The National Institute of Standards and Technology (NIST) has licensed two technologies that could bring affordable graphic reading systems to the blind and visually impaired. The two systems bring electronic images to life in the same way that Braille makes words readable.
The first technology, a tactile graphic display device, allows a person to feel a succession of images on a reusable surface by raising 3,600 small pins (actuator points) into a pattern that can be locked in place, read by touch, and then reset to display the next graphic. Each image, from scanned illustrations, Web pages, or other sources, is sent electronically to the reader, where special software determines how to create a matching tactile display.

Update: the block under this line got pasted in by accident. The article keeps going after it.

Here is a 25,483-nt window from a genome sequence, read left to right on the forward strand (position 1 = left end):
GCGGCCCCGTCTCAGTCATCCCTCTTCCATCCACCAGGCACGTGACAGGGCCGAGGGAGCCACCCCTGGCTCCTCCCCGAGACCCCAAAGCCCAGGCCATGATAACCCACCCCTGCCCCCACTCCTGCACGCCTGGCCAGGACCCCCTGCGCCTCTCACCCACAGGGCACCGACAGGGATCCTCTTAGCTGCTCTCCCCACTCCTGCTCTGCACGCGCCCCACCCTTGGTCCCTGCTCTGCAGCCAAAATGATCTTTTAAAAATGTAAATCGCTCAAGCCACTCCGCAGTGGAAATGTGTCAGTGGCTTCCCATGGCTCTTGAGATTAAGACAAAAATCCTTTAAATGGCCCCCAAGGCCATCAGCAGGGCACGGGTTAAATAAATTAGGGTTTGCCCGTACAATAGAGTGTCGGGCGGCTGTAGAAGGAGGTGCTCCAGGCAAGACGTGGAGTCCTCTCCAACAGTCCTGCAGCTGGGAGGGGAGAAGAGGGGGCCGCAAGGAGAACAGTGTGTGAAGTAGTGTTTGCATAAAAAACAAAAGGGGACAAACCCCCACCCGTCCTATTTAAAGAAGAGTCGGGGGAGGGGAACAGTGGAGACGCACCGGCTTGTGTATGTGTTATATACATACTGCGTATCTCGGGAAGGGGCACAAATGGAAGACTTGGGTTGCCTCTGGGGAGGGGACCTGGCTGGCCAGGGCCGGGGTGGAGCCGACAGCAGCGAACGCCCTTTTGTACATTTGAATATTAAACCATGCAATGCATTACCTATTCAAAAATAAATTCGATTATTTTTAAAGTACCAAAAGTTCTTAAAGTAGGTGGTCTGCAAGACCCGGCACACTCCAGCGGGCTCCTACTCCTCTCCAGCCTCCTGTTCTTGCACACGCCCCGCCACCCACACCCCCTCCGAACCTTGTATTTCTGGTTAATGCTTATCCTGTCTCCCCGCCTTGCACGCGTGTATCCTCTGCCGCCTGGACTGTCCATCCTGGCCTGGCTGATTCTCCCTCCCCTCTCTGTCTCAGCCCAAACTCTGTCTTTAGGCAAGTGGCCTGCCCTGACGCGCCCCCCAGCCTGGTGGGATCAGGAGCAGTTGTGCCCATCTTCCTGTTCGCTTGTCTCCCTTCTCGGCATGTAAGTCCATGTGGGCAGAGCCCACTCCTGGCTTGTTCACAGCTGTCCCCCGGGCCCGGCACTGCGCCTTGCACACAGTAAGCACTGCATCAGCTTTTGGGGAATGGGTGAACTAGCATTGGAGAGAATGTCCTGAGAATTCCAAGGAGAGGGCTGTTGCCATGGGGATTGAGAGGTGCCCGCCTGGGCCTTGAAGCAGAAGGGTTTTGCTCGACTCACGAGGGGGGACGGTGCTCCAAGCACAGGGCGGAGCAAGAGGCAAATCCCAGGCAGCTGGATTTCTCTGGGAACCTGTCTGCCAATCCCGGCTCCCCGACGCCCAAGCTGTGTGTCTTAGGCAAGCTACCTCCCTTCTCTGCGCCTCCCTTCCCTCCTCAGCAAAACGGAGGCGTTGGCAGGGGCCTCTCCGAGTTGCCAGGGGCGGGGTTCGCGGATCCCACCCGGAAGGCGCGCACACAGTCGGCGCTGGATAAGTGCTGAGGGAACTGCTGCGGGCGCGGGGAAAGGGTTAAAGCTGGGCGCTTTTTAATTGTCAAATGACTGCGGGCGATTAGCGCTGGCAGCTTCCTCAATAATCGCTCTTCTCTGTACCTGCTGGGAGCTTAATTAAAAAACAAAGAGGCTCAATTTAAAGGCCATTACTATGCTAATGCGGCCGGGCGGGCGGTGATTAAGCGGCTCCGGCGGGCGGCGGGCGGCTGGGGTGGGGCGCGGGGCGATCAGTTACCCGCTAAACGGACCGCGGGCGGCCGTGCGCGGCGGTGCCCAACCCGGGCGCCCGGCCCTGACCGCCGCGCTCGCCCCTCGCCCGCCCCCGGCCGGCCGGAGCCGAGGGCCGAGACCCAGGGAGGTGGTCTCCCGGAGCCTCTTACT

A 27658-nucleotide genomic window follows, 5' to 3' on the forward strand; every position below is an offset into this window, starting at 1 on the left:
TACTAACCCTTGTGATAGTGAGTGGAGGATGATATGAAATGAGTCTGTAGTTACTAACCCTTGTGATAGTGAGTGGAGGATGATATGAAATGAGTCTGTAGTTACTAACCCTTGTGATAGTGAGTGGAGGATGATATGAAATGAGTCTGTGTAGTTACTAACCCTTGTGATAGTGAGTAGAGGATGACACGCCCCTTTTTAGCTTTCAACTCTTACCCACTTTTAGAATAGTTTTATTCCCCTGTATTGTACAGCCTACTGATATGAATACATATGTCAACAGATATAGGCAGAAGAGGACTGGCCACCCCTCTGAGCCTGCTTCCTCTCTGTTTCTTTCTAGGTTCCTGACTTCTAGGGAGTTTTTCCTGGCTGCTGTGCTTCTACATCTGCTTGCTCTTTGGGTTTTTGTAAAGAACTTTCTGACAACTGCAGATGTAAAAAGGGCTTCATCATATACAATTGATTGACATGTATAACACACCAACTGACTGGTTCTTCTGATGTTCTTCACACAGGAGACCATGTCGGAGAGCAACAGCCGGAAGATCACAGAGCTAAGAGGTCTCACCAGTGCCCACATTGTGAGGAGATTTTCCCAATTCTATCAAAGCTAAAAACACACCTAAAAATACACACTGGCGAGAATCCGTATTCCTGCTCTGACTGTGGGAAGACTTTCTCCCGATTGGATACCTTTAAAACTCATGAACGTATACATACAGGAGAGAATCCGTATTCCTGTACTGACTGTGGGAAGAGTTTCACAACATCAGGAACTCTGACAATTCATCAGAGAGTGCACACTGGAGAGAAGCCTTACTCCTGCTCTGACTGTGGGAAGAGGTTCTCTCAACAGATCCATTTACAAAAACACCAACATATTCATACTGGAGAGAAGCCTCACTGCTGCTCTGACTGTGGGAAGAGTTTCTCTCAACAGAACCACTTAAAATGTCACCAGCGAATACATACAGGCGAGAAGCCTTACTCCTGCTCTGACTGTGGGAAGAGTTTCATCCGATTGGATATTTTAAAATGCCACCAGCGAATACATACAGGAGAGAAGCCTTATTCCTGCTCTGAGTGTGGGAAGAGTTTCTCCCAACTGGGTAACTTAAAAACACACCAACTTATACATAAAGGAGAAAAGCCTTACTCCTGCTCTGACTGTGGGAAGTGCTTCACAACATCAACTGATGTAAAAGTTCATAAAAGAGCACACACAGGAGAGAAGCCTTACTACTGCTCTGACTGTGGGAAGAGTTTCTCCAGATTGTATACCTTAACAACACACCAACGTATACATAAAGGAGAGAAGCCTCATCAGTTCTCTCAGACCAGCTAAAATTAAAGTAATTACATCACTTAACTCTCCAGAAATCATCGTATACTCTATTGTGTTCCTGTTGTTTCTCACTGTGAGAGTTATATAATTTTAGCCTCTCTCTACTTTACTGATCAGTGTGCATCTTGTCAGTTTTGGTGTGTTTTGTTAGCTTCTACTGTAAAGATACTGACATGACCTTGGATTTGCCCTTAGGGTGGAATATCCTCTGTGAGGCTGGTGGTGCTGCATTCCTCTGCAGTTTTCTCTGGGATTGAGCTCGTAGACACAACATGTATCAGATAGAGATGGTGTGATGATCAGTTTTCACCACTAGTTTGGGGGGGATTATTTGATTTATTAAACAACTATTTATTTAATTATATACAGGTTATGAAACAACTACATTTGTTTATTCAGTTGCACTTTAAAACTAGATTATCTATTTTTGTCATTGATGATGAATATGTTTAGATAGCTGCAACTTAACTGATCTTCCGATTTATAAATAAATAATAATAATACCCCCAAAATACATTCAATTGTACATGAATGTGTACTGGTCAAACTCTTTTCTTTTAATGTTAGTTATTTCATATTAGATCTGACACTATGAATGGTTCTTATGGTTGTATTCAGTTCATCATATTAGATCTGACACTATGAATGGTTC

The other technology is an array of about 100 small, closely spaced actuator points set against a user's fingertip. To "view" a computer graphic, a blind or visually impaired person moves their device-tipped finger across a surface like a computer mouse to scan an image in computer memory. The computer sends a signal to the display device and moves the actuators against the skin to "translate" the pattern, replicating the sensation of the finger moving over the pattern being displayed.
The technology could be used to make fingertip tactile graphics practical for virtual reality systems or give a detailed sense of touch to robotic control and space suit gloves.